If you’re getting sick of seeing these photos and hearing me ramble on about my latest design, I’m sorry. It’s just that I’m really, really excited about it! The TEJEDA sweater is my first ever garment design that I’m truly happy with — many earlier garments got frogged relentlessly — so I guess it’s worth celebrating. (Not that I need anything to celebrate to drink wine on a beach.) Anyway, today I share some bits and pieces about how this design came to be.
ME DURING SUNSET ON THE BEACH, WEARING THE FIRST VERSION OF THE TEJEDA SWEATER
Since the early beginnings of Chain Twenty, I dreamed of designing, knitting and selling chunky sweaters. There’s something about chunky sweaters that I just can’t resist when shopping. Not good for my wallet, but oh so good for my comfort during Fall and Winter (or during sunsets on the beach). Chunky sweaters are quick to knit up as well, so I figured it would make the perfect first-sweater-design-project. Or actually second, or third, or fourth, I don’t even know, because I’ve tried lighter weight garments as well and that wasn’t a good choice time-investment-wise.
Anyway, I had quite a lot of leftover Topinambur yarn from my SALOBRE blanket design and U/Knit Lab and I decided to make the most use out of that by collaborating again. So, they send me some gorgeous blue Topinambur to turn TEJEDA into a color block sweater. Fun fact, btw: Topinambur is a merino wool from SPAIN. Olé!
I had a very simple design in mind. On the one hand because that is the logical thing to do when you’re a beginner garment designer, but on the other hand also because that’s just what I love when it comes to fashion. TEJEDA had to be oversized, without difficult shaping, and (almost) completely in stockinette stitch. I didn’t want it to have a dropped shoulder, because I find that tends to look weird and bulky with too heavy a fabric. So I adopted a shoulder shape design like that of my Long Island sweater. To make TEJEDA look a bit more interesting than a regular sweatshirt, I wanted it to have a statement, half-turtleneck collar, that stands up on its own.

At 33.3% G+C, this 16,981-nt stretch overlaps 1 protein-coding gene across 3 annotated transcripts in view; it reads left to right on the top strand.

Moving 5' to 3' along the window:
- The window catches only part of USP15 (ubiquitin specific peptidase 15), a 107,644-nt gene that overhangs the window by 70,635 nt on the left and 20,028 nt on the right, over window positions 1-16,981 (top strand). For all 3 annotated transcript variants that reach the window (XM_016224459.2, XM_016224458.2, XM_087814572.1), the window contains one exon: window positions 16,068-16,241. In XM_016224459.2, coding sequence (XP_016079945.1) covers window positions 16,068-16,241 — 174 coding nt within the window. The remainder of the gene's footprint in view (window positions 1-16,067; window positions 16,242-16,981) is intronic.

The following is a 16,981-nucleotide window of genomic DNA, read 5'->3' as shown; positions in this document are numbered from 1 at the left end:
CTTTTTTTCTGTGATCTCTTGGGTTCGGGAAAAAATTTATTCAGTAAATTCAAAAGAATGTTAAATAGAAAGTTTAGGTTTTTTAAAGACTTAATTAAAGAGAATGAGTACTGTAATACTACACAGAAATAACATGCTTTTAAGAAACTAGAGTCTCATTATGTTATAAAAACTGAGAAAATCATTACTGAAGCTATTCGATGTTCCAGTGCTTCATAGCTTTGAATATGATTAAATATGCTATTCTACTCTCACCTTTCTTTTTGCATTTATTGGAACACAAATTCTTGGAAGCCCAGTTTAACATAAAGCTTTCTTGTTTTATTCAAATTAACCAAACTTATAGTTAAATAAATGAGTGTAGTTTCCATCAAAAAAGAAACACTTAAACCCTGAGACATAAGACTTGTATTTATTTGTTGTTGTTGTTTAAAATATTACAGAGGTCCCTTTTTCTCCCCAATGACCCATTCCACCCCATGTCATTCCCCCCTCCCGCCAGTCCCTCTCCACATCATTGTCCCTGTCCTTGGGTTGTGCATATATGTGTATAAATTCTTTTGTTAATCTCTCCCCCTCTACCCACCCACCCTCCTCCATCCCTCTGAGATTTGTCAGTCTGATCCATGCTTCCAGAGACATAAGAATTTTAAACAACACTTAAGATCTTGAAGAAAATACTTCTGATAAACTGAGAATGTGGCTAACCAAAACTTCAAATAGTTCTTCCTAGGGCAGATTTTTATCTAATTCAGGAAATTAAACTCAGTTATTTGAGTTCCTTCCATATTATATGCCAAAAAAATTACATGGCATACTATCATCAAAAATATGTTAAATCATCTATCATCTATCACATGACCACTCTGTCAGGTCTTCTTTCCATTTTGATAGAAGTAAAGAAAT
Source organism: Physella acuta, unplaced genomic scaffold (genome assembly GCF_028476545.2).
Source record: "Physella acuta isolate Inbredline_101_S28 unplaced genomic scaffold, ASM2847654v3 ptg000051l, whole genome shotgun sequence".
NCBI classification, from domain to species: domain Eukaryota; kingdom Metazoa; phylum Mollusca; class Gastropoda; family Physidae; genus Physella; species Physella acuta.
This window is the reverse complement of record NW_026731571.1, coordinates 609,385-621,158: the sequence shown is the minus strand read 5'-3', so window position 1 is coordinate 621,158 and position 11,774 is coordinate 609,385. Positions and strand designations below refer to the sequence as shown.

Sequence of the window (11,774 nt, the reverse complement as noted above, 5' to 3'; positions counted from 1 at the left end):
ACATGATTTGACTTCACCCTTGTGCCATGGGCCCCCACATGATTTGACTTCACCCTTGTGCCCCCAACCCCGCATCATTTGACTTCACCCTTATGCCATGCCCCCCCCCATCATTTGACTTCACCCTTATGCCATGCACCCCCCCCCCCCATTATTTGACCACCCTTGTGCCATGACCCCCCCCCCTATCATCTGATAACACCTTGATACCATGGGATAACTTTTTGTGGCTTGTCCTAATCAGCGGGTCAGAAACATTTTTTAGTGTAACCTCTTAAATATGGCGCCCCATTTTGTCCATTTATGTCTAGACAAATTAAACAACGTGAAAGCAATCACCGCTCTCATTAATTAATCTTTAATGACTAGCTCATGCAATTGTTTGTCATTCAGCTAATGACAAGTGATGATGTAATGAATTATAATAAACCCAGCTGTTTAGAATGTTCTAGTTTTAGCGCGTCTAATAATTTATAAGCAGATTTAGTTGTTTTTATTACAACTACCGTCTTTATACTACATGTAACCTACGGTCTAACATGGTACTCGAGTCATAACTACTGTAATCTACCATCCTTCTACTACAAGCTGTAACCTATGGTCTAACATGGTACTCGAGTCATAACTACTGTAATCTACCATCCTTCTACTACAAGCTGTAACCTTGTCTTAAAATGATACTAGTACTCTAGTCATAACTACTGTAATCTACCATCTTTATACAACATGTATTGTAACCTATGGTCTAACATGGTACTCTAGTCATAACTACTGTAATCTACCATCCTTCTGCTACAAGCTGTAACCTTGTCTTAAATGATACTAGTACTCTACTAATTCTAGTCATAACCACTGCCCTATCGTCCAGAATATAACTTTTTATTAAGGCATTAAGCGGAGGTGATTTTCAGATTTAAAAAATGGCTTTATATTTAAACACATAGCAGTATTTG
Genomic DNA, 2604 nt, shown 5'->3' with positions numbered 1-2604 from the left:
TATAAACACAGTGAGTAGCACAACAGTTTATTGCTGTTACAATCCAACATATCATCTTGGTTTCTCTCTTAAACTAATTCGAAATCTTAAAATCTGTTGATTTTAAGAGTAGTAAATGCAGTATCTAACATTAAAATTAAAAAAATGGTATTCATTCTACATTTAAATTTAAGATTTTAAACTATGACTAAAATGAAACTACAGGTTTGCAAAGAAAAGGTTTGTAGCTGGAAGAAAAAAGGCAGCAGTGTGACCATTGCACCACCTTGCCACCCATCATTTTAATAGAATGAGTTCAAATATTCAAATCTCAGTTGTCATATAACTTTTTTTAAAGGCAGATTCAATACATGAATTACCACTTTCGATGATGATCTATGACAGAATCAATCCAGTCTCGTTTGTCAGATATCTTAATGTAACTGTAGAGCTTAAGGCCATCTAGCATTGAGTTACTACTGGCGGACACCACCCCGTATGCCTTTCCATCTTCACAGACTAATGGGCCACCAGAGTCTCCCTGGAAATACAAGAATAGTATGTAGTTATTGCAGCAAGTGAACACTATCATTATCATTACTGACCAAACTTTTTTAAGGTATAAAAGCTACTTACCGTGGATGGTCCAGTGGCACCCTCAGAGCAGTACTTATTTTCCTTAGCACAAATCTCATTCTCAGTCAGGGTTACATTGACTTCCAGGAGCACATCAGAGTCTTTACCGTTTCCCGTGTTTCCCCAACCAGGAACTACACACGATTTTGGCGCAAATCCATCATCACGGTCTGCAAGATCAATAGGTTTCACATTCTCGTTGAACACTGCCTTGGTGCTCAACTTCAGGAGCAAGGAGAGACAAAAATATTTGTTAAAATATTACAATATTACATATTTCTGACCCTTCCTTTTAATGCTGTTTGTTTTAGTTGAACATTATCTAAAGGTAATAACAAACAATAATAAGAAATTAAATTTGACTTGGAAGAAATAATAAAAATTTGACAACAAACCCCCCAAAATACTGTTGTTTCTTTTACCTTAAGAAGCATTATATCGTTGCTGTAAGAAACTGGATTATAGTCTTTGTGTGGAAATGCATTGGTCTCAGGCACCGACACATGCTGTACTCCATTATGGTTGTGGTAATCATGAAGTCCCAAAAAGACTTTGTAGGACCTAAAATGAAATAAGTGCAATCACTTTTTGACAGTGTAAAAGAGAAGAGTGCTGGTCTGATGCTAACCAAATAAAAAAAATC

Looking back, I should’ve done all my calculations beforehand, but instead, I wrote down all the details of the design while I was knitting it. I got super, super lucky that it worked out almost completely with the first try (something that didn’t happen with my previous designs). The collar was the only thing I had to redo several times (and still got a bit tweaked in the final pattern). Naturally, since that’s the most eye catching part of the sweater, it just had to be perfect.
And finally, after more than half a year of letting this design marinate in my head, in my sketchbook, and on the needles, it was there. All done and exactly how I envisioned it. I think now I truly get how exciting and addictive designing knitwear really is. Writing up the pattern in its final form is, however, not my favorite part of all of this. Making some seemingly simple tweaks to the pattern required me to reknit some parts or draw them out on squared paper entirely.
And when it was finally done, many of my potential testers asked for different sizes, while I wasn’t planning on getting my hands dirty with grading yet. However, they were right, and — so I figured — I have to learn how to grade patterns anyway, so why not now? I researched it online, got incredibly inspired and motivated for new garment designs, and graded the pattern in a day and a half. And it wasn’t that bad. At least, I hope so, because my test knitters are testing it as we speak, and I’m here praying they don’t get into trouble. 😉
This first TEJEDA sweater, in its perfectly yet-not-completely-perfect state, is now for sale in my Etsy shop. I’ve priced it accordingly, aka it’s cheap, because it’s the first of its kind. A little over a month from now, I’ll release the pattern, just in time for the colder weather. And soon after, I’ll start selling hand knitted TEJEDA sweaters out of my own hand dyed yarn! For those interested, I’ll probably also list some pre-order yarn kits for it, like I did for The Weekender sweater. (In case you missed it, I’m co-hosting a KAL for that pattern).
I hope you guys are looking forward to the release of this pattern / sweater / yarn kit as much as I am! If so, make sure to sign up for my newsletter, so you don’t miss out on any updates. And now I feel like going to the beach in a cozy sweater with a bottle of wine. >< Bye!